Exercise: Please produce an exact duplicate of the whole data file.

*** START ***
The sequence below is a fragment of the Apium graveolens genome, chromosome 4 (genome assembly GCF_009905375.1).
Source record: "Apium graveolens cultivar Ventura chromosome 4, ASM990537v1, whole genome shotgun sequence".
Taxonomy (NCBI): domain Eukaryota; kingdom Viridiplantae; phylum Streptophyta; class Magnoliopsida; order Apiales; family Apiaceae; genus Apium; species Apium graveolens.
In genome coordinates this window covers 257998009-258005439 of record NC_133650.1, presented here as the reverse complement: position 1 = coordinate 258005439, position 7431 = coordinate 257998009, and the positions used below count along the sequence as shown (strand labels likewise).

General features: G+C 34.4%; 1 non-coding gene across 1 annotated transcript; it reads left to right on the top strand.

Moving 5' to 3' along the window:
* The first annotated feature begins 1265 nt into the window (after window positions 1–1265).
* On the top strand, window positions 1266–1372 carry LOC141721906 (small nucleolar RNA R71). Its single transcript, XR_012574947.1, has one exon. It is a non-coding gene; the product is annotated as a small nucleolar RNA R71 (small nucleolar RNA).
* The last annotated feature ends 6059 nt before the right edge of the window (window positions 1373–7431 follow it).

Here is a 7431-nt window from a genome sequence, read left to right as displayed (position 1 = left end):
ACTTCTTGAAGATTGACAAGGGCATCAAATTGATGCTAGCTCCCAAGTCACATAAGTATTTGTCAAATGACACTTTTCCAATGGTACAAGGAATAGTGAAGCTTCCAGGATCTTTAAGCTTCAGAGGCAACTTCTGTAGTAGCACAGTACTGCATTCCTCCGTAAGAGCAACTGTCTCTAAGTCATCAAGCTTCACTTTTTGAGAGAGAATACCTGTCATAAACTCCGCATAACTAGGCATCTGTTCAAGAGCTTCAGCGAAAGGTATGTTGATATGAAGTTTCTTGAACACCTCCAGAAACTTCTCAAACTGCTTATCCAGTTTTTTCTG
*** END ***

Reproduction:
The sequence below is a fragment of the Apium graveolens genome, chromosome 4 (genome assembly GCF_009905375.1).
Source record: "Apium graveolens cultivar Ventura chromosome 4, ASM990537v1, whole genome shotgun sequence".
Taxonomy (NCBI): domain Eukaryota; kingdom Viridiplantae; phylum Streptophyta; class Magnoliopsida; order Apiales; family Apiaceae; genus Apium; species Apium graveolens.
In genome coordinates this window covers 257998009-258005439 of record NC_133650.1, presented here as the reverse complement: position 1 = coordinate 258005439, position 7431 = coordinate 257998009, and the positions used below count along the sequence as shown (strand labels likewise).

General features: G+C 34.4%; 1 non-coding gene across 1 annotated transcript; it reads left to right on the top strand.

Moving 5' to 3' along the window:
* The first annotated feature begins 1265 nt into the window (after window positions 1–1265).
* On the top strand, window positions 1266–1372 carry LOC141721906 (small nucleolar RNA R71). Its single transcript, XR_012574947.1, has one exon. It is a non-coding gene; the product is annotated as a small nucleolar RNA R71 (small nucleolar RNA).
* The last annotated feature ends 6059 nt before the right edge of the window (window positions 1373–7431 follow it).

Here is a 7431-nt window from a genome sequence, read left to right as displayed (position 1 = left end):
ACTTCTTGAAGATTGACAAGGGCATCAAATTGATGCTAGCTCCCAAGTCACATAAGTATTTGTCAAATGACACTTTTCCAATGGTACAAGGAATAGTGAAGCTTCCAGGATCTTTAAGCTTCAGAGGCAACTTCTGTAGTAGCACAGTACTGCATTCCTCCGTAAGAGCAACTGTCTCTAAGTCATCAAGCTTCACTTTTTGAGAGAGAATACCTGTCATAAACTCCGCATAACTAGGCATCTGTTCAAGAGCTTCAGCGAAAGGTATGTTGATATGAAGTTTCTTGAACACCTCCAGAAACTTCTCAAACTGCTTATCCAGTTTTTTCTG